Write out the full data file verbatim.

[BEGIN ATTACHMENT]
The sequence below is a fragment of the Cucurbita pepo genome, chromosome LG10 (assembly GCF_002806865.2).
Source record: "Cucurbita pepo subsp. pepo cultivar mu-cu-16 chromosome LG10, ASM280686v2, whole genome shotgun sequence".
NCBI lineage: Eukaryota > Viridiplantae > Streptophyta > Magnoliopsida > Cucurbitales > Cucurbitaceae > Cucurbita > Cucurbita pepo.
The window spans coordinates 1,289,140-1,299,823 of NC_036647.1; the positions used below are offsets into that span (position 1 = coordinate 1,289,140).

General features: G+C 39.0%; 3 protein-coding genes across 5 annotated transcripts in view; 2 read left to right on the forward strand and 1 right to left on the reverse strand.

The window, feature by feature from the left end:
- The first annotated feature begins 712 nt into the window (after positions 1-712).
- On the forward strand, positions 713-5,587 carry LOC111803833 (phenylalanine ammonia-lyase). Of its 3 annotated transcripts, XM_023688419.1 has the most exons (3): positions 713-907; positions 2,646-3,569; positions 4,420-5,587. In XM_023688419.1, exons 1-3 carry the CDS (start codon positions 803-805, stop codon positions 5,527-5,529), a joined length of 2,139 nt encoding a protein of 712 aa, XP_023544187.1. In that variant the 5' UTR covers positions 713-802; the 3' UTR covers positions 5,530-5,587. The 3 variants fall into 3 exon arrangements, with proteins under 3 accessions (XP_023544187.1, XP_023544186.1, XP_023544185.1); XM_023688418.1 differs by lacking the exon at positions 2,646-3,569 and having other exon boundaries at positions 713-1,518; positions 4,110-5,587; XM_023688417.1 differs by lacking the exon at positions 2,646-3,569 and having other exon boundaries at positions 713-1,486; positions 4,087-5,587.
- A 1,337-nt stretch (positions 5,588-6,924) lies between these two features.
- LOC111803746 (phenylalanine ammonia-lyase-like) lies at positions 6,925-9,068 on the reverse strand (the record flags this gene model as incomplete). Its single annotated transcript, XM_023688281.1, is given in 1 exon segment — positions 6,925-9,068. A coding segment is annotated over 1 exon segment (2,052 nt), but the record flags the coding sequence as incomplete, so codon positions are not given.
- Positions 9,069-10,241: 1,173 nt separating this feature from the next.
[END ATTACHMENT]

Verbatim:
The sequence below is a fragment of the Cucurbita pepo genome, chromosome LG10 (assembly GCF_002806865.2).
Source record: "Cucurbita pepo subsp. pepo cultivar mu-cu-16 chromosome LG10, ASM280686v2, whole genome shotgun sequence".
NCBI lineage: Eukaryota > Viridiplantae > Streptophyta > Magnoliopsida > Cucurbitales > Cucurbitaceae > Cucurbita > Cucurbita pepo.
The window spans coordinates 1,289,140-1,299,823 of NC_036647.1; the positions used below are offsets into that span (position 1 = coordinate 1,289,140).

General features: G+C 39.0%; 3 protein-coding genes across 5 annotated transcripts in view; 2 read left to right on the forward strand and 1 right to left on the reverse strand.

The window, feature by feature from the left end:
- The first annotated feature begins 712 nt into the window (after positions 1-712).
- On the forward strand, positions 713-5,587 carry LOC111803833 (phenylalanine ammonia-lyase). Of its 3 annotated transcripts, XM_023688419.1 has the most exons (3): positions 713-907; positions 2,646-3,569; positions 4,420-5,587. In XM_023688419.1, exons 1-3 carry the CDS (start codon positions 803-805, stop codon positions 5,527-5,529), a joined length of 2,139 nt encoding a protein of 712 aa, XP_023544187.1. In that variant the 5' UTR covers positions 713-802; the 3' UTR covers positions 5,530-5,587. The 3 variants fall into 3 exon arrangements, with proteins under 3 accessions (XP_023544187.1, XP_023544186.1, XP_023544185.1); XM_023688418.1 differs by lacking the exon at positions 2,646-3,569 and having other exon boundaries at positions 713-1,518; positions 4,110-5,587; XM_023688417.1 differs by lacking the exon at positions 2,646-3,569 and having other exon boundaries at positions 713-1,486; positions 4,087-5,587.
- A 1,337-nt stretch (positions 5,588-6,924) lies between these two features.
- LOC111803746 (phenylalanine ammonia-lyase-like) lies at positions 6,925-9,068 on the reverse strand (the record flags this gene model as incomplete). Its single annotated transcript, XM_023688281.1, is given in 1 exon segment — positions 6,925-9,068. A coding segment is annotated over 1 exon segment (2,052 nt), but the record flags the coding sequence as incomplete, so codon positions are not given.
- Positions 9,069-10,241: 1,173 nt separating this feature from the next.